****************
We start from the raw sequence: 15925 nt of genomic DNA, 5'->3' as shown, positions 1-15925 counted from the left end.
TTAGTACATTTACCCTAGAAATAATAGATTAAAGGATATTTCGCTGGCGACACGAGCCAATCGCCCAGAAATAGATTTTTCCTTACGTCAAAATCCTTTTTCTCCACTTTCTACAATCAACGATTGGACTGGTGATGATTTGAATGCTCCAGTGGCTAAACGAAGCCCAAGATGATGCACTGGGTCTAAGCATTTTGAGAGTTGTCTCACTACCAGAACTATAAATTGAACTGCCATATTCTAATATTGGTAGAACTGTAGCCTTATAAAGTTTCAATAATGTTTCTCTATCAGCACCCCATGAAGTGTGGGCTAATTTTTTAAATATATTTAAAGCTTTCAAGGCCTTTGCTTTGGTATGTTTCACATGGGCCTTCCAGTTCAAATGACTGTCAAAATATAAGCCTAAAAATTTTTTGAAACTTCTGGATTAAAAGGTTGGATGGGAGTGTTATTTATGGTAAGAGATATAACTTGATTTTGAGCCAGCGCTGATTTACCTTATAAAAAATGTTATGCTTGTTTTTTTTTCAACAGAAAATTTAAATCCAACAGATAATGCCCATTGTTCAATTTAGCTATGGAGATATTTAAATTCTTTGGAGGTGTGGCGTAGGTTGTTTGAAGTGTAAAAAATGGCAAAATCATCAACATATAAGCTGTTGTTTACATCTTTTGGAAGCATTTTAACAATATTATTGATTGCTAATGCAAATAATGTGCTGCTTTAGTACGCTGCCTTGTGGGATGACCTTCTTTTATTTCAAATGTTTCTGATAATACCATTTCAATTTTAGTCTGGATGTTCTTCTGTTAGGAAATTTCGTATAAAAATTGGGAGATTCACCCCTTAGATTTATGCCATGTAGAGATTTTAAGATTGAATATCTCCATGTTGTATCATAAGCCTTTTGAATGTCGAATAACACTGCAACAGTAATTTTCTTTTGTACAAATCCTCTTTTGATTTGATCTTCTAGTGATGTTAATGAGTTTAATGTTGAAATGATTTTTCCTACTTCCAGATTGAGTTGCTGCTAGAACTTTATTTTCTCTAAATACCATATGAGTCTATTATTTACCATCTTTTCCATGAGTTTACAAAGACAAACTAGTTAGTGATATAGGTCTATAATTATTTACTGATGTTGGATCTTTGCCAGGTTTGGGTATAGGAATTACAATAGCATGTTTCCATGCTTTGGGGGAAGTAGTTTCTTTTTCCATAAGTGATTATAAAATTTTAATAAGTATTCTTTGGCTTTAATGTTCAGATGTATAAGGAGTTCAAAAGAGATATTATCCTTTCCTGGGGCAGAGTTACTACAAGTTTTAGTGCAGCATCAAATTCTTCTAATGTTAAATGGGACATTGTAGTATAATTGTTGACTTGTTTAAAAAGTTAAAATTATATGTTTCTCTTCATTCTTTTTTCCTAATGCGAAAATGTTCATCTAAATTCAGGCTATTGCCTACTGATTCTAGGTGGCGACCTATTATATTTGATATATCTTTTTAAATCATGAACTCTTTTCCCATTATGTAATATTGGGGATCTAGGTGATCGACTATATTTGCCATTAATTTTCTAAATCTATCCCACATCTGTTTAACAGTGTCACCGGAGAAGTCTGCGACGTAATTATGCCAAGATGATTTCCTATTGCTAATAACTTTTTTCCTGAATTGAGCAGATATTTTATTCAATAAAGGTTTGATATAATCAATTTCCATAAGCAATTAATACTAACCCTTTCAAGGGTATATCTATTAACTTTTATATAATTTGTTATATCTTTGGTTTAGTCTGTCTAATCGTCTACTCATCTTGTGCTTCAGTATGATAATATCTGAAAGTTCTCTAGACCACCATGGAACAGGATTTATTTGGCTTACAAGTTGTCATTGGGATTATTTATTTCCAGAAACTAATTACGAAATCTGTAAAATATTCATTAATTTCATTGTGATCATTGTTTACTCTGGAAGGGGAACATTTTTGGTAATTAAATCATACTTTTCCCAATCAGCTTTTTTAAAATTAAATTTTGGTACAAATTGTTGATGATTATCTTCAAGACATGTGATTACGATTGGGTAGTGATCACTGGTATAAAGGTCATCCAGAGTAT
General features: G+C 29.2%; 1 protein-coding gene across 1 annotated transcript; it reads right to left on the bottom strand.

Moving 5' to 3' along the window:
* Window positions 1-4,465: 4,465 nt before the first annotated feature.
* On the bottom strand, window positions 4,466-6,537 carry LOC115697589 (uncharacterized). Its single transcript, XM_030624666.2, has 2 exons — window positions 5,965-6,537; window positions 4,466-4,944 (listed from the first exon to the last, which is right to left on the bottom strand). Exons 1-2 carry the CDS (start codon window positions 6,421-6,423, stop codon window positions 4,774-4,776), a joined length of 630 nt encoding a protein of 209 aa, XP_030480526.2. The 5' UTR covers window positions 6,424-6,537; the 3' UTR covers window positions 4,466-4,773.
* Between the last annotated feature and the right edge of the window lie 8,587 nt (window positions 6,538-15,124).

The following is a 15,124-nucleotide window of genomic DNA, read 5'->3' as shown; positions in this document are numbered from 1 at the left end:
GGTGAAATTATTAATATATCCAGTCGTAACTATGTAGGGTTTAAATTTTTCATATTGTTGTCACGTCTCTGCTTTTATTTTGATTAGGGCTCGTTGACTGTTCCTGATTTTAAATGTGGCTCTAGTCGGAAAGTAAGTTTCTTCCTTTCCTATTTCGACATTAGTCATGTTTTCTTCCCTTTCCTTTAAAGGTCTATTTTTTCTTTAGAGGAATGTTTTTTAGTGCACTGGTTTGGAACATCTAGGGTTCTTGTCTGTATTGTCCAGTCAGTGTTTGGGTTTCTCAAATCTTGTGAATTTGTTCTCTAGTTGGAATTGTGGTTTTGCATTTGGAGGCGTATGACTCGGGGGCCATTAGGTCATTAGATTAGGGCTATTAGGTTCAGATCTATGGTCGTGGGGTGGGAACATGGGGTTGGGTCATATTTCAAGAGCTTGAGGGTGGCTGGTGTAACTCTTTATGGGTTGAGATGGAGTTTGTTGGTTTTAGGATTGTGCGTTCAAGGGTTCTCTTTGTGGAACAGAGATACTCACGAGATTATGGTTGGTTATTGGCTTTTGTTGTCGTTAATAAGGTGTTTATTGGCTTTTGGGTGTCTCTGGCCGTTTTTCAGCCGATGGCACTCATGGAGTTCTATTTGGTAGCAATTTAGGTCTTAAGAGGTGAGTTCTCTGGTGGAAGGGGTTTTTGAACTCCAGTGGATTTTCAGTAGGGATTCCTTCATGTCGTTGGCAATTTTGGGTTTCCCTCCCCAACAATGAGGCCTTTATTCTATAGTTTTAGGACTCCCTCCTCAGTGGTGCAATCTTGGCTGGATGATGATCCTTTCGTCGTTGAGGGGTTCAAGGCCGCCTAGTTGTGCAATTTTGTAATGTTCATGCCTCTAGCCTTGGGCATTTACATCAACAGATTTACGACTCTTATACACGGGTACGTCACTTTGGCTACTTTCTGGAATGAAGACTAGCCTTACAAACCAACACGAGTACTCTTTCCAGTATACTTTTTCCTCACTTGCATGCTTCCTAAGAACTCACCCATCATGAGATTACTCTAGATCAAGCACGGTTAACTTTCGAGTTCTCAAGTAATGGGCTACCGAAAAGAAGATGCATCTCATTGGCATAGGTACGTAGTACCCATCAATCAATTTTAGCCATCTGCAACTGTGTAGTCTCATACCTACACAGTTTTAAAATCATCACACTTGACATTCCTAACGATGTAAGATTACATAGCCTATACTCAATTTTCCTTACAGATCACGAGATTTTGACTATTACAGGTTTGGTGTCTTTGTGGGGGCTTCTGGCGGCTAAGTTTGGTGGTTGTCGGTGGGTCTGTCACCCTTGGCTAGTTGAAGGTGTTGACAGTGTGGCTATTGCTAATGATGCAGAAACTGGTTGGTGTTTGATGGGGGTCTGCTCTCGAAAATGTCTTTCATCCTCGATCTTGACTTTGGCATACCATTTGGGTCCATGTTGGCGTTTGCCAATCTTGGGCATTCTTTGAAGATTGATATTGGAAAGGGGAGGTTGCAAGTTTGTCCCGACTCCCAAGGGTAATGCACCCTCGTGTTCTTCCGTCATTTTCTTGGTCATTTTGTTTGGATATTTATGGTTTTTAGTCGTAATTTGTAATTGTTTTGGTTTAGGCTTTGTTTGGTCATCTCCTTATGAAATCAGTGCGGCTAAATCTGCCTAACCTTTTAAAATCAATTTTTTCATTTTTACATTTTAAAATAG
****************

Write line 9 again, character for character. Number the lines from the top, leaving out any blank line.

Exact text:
GGTGAAATTATTAATATATCCAGTCGTAACTATGTAGGGTTTAAATTTTTCATATTGTTGTCACGTCTCTGCTTTTATTTTGATTAGGGCTCGTTGACTGTTCCTGATTTTAAATGTGGCTCTAGTCGGAAAGTAAGTTTCTTCCTTTCCTATTTCGACATTAGTCATGTTTTCTTCCCTTTCCTTTAAAGGTCTATTTTTTCTTTAGAGGAATGTTTTTTAGTGCACTGGTTTGGAACATCTAGGGTTCTTGTCTGTATTGTCCAGTCAGTGTTTGGGTTTCTCAAATCTTGTGAATTTGTTCTCTAGTTGGAATTGTGGTTTTGCATTTGGAGGCGTATGACTCGGGGGCCATTAGGTCATTAGATTAGGGCTATTAGGTTCAGATCTATGGTCGTGGGGTGGGAACATGGGGTTGGGTCATATTTCAAGAGCTTGAGGGTGGCTGGTGTAACTCTTTATGGGTTGAGATGGAGTTTGTTGGTTTTAGGATTGTGCGTTCAAGGGTTCTCTTTGTGGAACAGAGATACTCACGAGATTATGGTTGGTTATTGGCTTTTGTTGTCGTTAATAAGGTGTTTATTGGCTTTTGGGTGTCTCTGGCCGTTTTTCAGCCGATGGCACTCATGGAGTTCTATTTGGTAGCAATTTAGGTCTTAAGAGGTGAGTTCTCTGGTGGAAGGGGTTTTTGAACTCCAGTGGATTTTCAGTAGGGATTCCTTCATGTCGTTGGCAATTTTGGGTTTCCCTCCCCAACAATGAGGCCTTTATTCTATAGTTTTAGGACTCCCTCCTCAGTGGTGCAATCTTGGCTGGATGATGATCCTTTCGTCGTTGAGGGGTTCAAGGCCGCCTAGTTGTGCAATTTTGTAATGTTCATGCCTCTAGCCTTGGGCATTTACATCAACAGATTTACGACTCTTATACACGGGTACGTCACTTTGGCTACTTTCTGGAATGAAGACTAGCCTTACAAACCAACACGAGTACTCTTTCCAGTATACTTTTTCCTCACTTGCATGCTTCCTAAGAACTCACCCATCATGAGATTACTCTAGATCAAGCACGGTTAACTTTCGAGTTCTCAAGTAATGGGCTACCGAAAAGAAGATGCATCTCATTGGCATAGGTACGTAGTACCCATCAATCAATTTTAGCCATCTGCAACTGTGTAGTCTCATACCTACACAGTTTTAAAATCATCACACTTGACATTCCTAACGATGTAAGATTACATAGCCTATACTCAATTTTCCTTACAGATCACGAGATTTTGACTATTACAGGTTTGGTGTCTTTGTGGGGGCTTCTGGCGGCTAAGTTTGGTGGTTGTCGGTGGGTCTGTCACCCTTGGCTAGTTGAAGGTGTTGACAGTGTGGCTATTGCTAATGATGCAGAAACTGGTTGGTGTTTGATGGGGGTCTGCTCTCGAAAATGTCTTTCATCCTCGATCTTGACTTTGGCATACCATTTGGGTCCATGTTGGCGTTTGCCAATCTTGGGCATTCTTTGAAGATTGATATTGGAAAGGGGAGGTTGCAAGTTTGTCCCGACTCCCAAGGGTAATGCACCCTCGTGTTCTTCCGTCATTTTCTTGGTCATTTTGTTTGGATATTTATGGTTTTTAGTCGTAATTTGTAATTGTTTTGGTTTAGGCTTTGTTTGGTCATCTCCTTATGAAATCAGTGCGGCTAAATCTGCCTAACCTTTTAAAATCAATTTTTTCATTTTTACATTTTAAAATAG